There are a lot of things you can impose upon people to do (heck, through peer pressure as well as hypnosis!), which though not sins or something the people are dead set against doing, are still things which ought not to be imposed upon them. Using this sort of power over a few for the entertainment of the many is very iffy stuff.


Frankly, if you only did what you wanted to do but didn’t do what you didn’t want to do then you were NOT hypnotised!!


Trust me, I was hypnotised. I would not have had the sudden urge to cluck like a chicken, pretend to be a tiger or forget my name if I wasn’t hypnotised. I just mean, for example, when I was told to be Britney Spears and someone told me to sing to “Gimme More”, I didn’t want to (I’m afraid to sing in front of crowds) and therefore didn’t. And when I was told to be ProChoice, I started to talk about how sacred the innocent life of an unborn child is. I’m just wondering if the church is under the common misconception that you have no free will or control when you are hypnotised and therefore is against it.


We had a hypnotist come to our high school’s grad night. It was pretty messed up some of the stuff that he made the kids do. Some of it was just goofy and innocent, but then he told the kids that they were watching a porn movie, and then that they were strippers. And some of the kids probably were still minors, which makes it even more creepy and wrong (and illegal on top of that). Of course the audience loved it, but I was disgusted and surprised that the school allowed him to come.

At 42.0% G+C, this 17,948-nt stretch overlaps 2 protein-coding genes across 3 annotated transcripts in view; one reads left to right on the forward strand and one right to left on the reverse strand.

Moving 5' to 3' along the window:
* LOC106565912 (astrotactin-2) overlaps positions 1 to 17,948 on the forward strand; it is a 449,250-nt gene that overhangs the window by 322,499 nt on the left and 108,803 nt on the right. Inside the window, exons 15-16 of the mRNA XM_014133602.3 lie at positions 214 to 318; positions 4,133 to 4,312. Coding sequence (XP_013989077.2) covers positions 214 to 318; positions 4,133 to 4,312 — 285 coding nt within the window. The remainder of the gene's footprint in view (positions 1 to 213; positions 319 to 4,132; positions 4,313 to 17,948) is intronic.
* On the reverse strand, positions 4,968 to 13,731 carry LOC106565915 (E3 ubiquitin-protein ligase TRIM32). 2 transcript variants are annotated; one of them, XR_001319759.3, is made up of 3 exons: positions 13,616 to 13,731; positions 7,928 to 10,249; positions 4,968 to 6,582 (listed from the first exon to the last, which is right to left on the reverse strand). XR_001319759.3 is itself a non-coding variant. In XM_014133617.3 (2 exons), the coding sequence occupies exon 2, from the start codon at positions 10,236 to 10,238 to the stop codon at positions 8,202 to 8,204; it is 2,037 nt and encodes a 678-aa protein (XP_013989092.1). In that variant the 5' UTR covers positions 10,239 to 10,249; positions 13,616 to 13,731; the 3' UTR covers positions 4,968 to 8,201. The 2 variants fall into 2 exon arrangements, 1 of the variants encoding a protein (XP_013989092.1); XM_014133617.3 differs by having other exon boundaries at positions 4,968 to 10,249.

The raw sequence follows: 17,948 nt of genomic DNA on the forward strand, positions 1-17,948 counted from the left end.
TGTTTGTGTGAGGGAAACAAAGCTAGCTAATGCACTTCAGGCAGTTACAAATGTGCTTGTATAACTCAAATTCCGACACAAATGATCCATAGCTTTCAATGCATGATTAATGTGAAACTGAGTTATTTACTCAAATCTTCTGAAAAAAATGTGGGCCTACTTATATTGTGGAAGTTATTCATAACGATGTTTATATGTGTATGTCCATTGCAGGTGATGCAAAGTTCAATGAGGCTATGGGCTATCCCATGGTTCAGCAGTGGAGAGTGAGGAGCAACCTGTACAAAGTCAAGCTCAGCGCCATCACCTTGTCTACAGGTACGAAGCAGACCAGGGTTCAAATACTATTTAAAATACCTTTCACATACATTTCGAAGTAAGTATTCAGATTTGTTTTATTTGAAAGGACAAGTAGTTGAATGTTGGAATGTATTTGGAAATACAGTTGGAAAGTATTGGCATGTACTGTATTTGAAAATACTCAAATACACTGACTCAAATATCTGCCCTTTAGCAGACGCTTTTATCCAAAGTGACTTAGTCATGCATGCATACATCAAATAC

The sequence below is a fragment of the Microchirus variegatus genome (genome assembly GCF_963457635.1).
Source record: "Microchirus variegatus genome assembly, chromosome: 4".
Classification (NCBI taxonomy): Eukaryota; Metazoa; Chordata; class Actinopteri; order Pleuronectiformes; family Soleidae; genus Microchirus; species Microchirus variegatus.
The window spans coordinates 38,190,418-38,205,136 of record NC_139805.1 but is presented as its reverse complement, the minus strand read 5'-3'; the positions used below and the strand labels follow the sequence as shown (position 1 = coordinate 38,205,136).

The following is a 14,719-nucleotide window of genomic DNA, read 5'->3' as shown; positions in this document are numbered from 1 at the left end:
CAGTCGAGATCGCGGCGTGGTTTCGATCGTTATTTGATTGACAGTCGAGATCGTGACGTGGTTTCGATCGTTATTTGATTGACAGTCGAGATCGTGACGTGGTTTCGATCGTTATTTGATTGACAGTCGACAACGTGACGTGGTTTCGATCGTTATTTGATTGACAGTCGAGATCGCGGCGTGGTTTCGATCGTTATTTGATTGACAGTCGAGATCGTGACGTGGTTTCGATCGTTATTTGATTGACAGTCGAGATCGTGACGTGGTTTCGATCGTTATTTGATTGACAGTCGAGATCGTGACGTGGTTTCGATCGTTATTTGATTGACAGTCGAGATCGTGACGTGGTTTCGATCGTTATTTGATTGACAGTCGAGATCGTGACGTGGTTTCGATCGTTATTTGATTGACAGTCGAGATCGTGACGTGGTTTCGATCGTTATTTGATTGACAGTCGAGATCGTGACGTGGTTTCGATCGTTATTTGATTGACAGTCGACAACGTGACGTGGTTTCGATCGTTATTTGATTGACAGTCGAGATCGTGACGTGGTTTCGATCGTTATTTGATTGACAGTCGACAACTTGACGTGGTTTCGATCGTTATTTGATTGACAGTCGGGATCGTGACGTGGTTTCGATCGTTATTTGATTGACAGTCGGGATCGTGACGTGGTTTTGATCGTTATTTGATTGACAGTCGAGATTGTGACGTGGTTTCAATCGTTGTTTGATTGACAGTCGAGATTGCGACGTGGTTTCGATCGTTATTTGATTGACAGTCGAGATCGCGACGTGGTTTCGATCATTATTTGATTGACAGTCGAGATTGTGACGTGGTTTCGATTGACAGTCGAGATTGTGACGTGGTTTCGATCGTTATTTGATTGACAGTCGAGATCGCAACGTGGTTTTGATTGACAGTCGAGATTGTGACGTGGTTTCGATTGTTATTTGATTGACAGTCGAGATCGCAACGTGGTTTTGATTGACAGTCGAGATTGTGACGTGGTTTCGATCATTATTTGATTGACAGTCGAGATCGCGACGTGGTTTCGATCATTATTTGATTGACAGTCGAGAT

You do not have free will under hypnosis.


Although I don’t have the documentation in front of me, from previous study, three popes endorsed hypnosis for therapeutic purposes … They were Pope Pius VI, Pope Piux IX, and Pope Pius XII.

However, because of the value of hypnosis as a therapeutic technique, it is not approved by the Church for amusement purposes.

Folks may lose some inhibitions under hypnosis, but they do not lose their free will. The way stage hypnotists choose their subjects is to give them little tests. Anyone who doesn’t go along is eliminated. Eventually, the hypnotist has a small group who will do whatever he or she says. Big name stage hypnotists often have associates who scope out the audience before the show begins and identify people whose behavior suggests they might be compliant personalities.

If people are asked to do something that they are unwilling to do, they may simply wake up or they may object to it. Folks who do strange things are just going along with it. There is an informal (or formal) contract … violation of the contract will cause the session to end. The stage hypnotist doesn’t want the subject(s) to ruin his or her act, so they do careful prep work.


Can you explain this position?




Good post. This is all accurate. The people who cluck like a chicken want that to happen, along with other strange suggestions. I would recommend anyone to read the book, “Hypnotherapy” by Dave Elman.